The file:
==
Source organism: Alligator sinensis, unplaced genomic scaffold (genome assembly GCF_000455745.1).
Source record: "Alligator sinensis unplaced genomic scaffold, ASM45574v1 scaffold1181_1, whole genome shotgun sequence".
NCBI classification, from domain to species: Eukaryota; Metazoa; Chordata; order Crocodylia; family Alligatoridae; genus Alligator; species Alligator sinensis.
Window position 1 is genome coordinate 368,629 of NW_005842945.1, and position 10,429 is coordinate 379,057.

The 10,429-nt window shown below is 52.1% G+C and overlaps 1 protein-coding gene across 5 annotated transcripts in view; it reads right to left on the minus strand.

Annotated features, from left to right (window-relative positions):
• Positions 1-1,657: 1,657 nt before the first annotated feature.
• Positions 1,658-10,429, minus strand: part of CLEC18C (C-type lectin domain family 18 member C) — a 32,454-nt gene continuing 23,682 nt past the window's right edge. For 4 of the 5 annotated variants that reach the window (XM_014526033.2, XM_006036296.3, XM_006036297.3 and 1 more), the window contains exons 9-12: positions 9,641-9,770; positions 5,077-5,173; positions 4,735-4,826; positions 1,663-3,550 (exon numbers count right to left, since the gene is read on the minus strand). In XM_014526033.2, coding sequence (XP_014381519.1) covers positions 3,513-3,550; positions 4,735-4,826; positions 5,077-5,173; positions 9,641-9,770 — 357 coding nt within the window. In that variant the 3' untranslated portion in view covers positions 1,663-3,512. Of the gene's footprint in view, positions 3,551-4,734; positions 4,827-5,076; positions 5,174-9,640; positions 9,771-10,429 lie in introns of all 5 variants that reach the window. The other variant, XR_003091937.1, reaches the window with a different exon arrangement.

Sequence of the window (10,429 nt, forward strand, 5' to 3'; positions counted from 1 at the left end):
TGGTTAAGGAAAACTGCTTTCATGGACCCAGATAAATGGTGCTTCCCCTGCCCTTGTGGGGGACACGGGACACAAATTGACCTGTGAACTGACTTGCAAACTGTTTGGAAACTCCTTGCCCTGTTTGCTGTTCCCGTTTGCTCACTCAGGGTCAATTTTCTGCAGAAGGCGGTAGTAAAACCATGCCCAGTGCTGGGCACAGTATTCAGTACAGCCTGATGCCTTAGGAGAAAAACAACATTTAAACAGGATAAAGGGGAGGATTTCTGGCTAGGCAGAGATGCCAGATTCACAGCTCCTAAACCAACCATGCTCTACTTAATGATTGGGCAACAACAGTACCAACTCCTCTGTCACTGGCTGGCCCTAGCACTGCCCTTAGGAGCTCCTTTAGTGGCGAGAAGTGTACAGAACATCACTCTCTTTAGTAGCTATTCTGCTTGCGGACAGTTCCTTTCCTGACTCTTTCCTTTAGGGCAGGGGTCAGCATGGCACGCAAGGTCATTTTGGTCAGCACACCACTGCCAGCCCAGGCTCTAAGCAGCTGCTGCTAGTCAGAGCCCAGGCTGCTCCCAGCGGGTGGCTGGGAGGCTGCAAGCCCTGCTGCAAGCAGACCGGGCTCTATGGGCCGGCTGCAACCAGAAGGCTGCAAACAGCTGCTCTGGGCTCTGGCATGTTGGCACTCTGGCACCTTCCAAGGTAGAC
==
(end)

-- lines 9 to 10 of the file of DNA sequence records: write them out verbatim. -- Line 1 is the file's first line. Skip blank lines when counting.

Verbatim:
Sequence of the window (10,429 nt, forward strand, 5' to 3'; positions counted from 1 at the left end):
TGGTTAAGGAAAACTGCTTTCATGGACCCAGATAAATGGTGCTTCCCCTGCCCTTGTGGGGGACACGGGACACAAATTGACCTGTGAACTGACTTGCAAACTGTTTGGAAACTCCTTGCCCTGTTTGCTGTTCCCGTTTGCTCACTCAGGGTCAATTTTCTGCAGAAGGCGGTAGTAAAACCATGCCCAGTGCTGGGCACAGTATTCAGTACAGCCTGATGCCTTAGGAGAAAAACAACATTTAAACAGGATAAAGGGGAGGATTTCTGGCTAGGCAGAGATGCCAGATTCACAGCTCCTAAACCAACCATGCTCTACTTAATGATTGGGCAACAACAGTACCAACTCCTCTGTCACTGGCTGGCCCTAGCACTGCCCTTAGGAGCTCCTTTAGTGGCGAGAAGTGTACAGAACATCACTCTCTTTAGTAGCTATTCTGCTTGCGGACAGTTCCTTTCCTGACTCTTTCCTTTAGGGCAGGGGTCAGCATGGCACGCAAGGTCATTTTGGTCAGCACACCACTGCCAGCCCAGGCTCTAAGCAGCTGCTGCTAGTCAGAGCCCAGGCTGCTCCCAGCGGGTGGCTGGGAGGCTGCAAGCCCTGCTGCAAGCAGACCGGGCTCTATGGGCCGGCTGCAACCAGAAGGCTGCAAACAGCTGCTCTGGGCTCTGGCATGTTGGCACTCTGGCACCTTCCAAGGTAGAC